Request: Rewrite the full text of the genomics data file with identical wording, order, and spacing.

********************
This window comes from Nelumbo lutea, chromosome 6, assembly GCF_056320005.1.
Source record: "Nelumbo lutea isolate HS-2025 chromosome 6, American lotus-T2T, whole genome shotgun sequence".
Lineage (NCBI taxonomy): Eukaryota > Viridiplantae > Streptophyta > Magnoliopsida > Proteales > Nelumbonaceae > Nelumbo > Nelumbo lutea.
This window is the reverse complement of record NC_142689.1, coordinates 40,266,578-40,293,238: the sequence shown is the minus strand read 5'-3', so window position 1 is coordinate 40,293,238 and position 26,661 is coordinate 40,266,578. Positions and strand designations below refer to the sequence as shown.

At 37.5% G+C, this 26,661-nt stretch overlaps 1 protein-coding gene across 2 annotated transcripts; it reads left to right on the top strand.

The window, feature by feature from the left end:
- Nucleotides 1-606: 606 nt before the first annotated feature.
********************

This window comes from Nelumbo lutea, chromosome 6, assembly GCF_056320005.1.
Source record: "Nelumbo lutea isolate HS-2025 chromosome 6, American lotus-T2T, whole genome shotgun sequence".
Lineage (NCBI taxonomy): Eukaryota > Viridiplantae > Streptophyta > Magnoliopsida > Proteales > Nelumbonaceae > Nelumbo > Nelumbo lutea.
This window is the reverse complement of record NC_142689.1, coordinates 40,266,578-40,293,238: the sequence shown is the minus strand read 5'-3', so window position 1 is coordinate 40,293,238 and position 26,661 is coordinate 40,266,578. Positions and strand designations below refer to the sequence as shown.

At 37.5% G+C, this 26,661-nt stretch overlaps 1 protein-coding gene across 2 annotated transcripts; it reads left to right on the top strand.

The window, feature by feature from the left end:
- Nucleotides 1-606: 606 nt before the first annotated feature.